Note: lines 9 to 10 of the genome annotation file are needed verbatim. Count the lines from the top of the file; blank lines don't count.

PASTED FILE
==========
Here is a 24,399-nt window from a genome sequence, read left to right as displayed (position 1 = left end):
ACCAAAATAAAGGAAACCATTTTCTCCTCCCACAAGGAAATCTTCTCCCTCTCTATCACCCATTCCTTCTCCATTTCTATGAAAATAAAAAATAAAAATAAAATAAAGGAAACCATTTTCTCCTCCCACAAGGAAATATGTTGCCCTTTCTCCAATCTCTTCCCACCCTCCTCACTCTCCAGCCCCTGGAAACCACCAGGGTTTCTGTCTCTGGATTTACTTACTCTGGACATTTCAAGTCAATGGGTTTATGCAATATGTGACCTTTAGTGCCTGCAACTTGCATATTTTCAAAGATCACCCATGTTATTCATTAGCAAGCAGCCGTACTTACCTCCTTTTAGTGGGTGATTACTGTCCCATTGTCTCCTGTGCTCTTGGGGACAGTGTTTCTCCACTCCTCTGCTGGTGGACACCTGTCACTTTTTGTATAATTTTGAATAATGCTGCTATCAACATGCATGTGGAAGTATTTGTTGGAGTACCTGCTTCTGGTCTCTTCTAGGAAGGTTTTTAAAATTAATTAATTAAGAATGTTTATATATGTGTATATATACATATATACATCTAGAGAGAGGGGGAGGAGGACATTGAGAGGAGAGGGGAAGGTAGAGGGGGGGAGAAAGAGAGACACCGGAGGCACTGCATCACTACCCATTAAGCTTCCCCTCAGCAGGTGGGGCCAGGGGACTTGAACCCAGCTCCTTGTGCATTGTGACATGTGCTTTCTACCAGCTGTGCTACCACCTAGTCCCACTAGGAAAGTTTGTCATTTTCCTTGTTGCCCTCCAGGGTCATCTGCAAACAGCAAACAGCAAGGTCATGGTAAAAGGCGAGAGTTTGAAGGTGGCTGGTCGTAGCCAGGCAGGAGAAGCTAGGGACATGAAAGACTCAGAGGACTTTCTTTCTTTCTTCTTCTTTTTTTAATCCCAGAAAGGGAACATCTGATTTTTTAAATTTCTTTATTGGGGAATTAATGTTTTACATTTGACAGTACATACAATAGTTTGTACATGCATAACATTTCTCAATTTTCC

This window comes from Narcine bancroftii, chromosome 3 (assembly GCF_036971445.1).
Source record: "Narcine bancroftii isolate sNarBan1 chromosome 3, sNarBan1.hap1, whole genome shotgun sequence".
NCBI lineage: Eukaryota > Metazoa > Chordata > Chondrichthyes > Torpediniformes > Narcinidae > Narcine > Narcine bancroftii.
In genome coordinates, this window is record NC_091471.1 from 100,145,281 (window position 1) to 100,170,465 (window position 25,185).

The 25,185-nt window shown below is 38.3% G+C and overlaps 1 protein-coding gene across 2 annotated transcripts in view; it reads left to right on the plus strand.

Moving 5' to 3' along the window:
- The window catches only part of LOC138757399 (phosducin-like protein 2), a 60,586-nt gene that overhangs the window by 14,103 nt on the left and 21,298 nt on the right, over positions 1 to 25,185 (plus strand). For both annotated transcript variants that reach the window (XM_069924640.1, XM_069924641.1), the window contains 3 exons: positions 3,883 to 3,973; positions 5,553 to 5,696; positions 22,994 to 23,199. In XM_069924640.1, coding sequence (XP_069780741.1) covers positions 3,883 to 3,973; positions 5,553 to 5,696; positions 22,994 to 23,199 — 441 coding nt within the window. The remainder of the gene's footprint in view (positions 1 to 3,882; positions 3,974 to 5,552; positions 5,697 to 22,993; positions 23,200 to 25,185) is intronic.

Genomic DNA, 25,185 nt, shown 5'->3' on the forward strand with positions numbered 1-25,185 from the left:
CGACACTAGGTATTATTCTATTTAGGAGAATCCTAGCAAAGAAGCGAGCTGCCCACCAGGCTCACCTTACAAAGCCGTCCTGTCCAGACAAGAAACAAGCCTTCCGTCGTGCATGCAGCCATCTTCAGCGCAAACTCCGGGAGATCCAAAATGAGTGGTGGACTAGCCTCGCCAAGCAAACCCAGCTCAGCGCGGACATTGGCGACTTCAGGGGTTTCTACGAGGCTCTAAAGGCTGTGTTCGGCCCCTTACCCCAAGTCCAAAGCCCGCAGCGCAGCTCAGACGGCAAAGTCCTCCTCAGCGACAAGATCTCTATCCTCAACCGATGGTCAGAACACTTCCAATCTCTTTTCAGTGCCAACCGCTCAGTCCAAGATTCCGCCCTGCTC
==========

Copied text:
- The window catches only part of LOC138757399 (phosducin-like protein 2), a 60,586-nt gene that overhangs the window by 14,103 nt on the left and 21,298 nt on the right, over positions 1 to 25,185 (plus strand). For both annotated transcript variants that reach the window (XM_069924640.1, XM_069924641.1), the window contains 3 exons: positions 3,883 to 3,973; positions 5,553 to 5,696; positions 22,994 to 23,199. In XM_069924640.1, coding sequence (XP_069780741.1) covers positions 3,883 to 3,973; positions 5,553 to 5,696; positions 22,994 to 23,199 — 441 coding nt within the window. The remainder of the gene's footprint in view (positions 1 to 3,882; positions 3,974 to 5,552; positions 5,697 to 22,993; positions 23,200 to 25,185) is intronic.

Genomic DNA, 25,185 nt, shown 5'->3' on the forward strand with positions numbered 1-25,185 from the left: